One of the issues is — and always has been — the idea of the subsidization of Mile One by the city. Truth is, Mile One has always been subsidized, just as Memorial Stadium was before that, and just as every other facility of its kind in every other municipality is across the country.

Here in St. John’s, the new Paul Reynolds Community Centre was subsidized in 2018 to the tune of $2,229,124 — $14,000 more than Mile One.

Both the Growlers and the Edge maintain they entered into an onerous lease with Mile One last year with the understanding that things would improve once they took over the building.

That appears to be out the window, and now we’re back to the hockey and basketball teams insisting Mile One’s rental rates are out of whack (the Edge, for example, are the model NBL Canada franchise, the league leaders in average attendance, but reportedly they're a money-losing operation, due in part, the team will argue, to its lease agreement with Mile One).

Does all of this sound familiar?

In 2017, The Telegram obtained a copy of Mile One’s rental rate card. A subsequent investigation revealed the St. John’s facility is the most expensive to rent in Atlantic Canada, more than Centre 200 in Sydney, N.S., and Harbour Station in Saint John, N.B.

More than even Scotiabank Centre in Halifax,  the sports and entertainment hub in the Atlantic provinces.

There is a reason why Mile One’s calendar is devoid of entertainment, other than hockey, basketball and a scattered act here and there.

One of the reasons promoters won’t come here — other than obvious geographical challenges — is because the building, given its size, is too expensive to rent.

The Telegram’s probe back in 2017 also showed that in each of these centres within Atlantic Canada, the “primary tenants” — in these cases, major junior hockey teams — in each rink are given better rental rates.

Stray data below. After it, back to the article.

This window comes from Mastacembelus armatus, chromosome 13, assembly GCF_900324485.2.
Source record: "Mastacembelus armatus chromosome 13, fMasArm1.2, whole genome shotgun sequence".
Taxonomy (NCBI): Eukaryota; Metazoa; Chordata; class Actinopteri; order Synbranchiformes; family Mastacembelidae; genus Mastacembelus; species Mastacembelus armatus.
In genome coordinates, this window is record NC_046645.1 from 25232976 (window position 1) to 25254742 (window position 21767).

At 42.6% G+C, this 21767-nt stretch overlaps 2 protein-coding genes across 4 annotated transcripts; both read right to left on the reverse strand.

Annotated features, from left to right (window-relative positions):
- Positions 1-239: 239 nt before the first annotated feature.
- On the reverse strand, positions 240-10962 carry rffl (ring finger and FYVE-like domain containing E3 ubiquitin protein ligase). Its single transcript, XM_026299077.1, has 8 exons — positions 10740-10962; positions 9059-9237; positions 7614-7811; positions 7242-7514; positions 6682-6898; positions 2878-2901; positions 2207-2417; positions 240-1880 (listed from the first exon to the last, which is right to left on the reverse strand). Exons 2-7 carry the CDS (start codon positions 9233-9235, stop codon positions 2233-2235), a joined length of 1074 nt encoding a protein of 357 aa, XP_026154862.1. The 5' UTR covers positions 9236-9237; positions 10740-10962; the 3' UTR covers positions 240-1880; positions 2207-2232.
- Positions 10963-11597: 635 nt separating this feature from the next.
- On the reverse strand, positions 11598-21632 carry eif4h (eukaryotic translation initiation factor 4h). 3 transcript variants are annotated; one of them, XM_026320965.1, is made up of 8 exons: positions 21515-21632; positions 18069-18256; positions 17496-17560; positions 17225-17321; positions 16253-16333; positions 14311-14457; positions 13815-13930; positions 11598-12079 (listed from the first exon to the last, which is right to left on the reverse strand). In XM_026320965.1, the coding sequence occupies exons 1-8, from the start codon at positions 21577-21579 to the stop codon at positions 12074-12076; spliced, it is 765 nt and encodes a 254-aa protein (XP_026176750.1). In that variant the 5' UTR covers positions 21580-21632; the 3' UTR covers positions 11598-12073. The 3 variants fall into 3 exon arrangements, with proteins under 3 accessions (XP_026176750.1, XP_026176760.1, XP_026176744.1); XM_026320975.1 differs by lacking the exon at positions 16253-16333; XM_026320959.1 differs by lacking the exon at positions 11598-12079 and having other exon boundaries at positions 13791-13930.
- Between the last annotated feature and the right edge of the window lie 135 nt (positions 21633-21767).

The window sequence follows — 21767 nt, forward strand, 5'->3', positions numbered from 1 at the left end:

Standard fare, except in St. John’s where requests for any such break is somehow construed as a plea for “subsidy.”

And now that we mention the S-word, one more question: how is it the subsidy for Mile One actually went up from $1,804,456 in 2017 to $2,214,956 in 2018, when the building saw a second team (the Growlers) contribute to its coffers during a portion of the 2018 fiscal year?

You see, that’s the catch with Mile One: there are always questions.

Chief among them is why would a building, the most underutilized of its kind in the country, insist on charging the highest price in Atlantic Canada?

Agreed, people in business aren’t in it to lose money. Many would throw their body on a $5 bill, and all would go to no ends to wrangle the best deal possible.

But when the owners of every sports team to use Mile One (not to mention the array of clients who all recount narratives of acrimony and conflict with some of its staff) recite the same tale, at some point the focus needs shifting.

And that focus is Mile One Centre and St. John’s Sports and Entertainment, whose track record doesn’t evoke a warm and fuzzy we’re-in-this-together feeling.

Robin Short is The Telegram’s Sports Editor. He can be reached by email at robin.short@thetelegram.com Follow him on Twitter @TelyRobinShort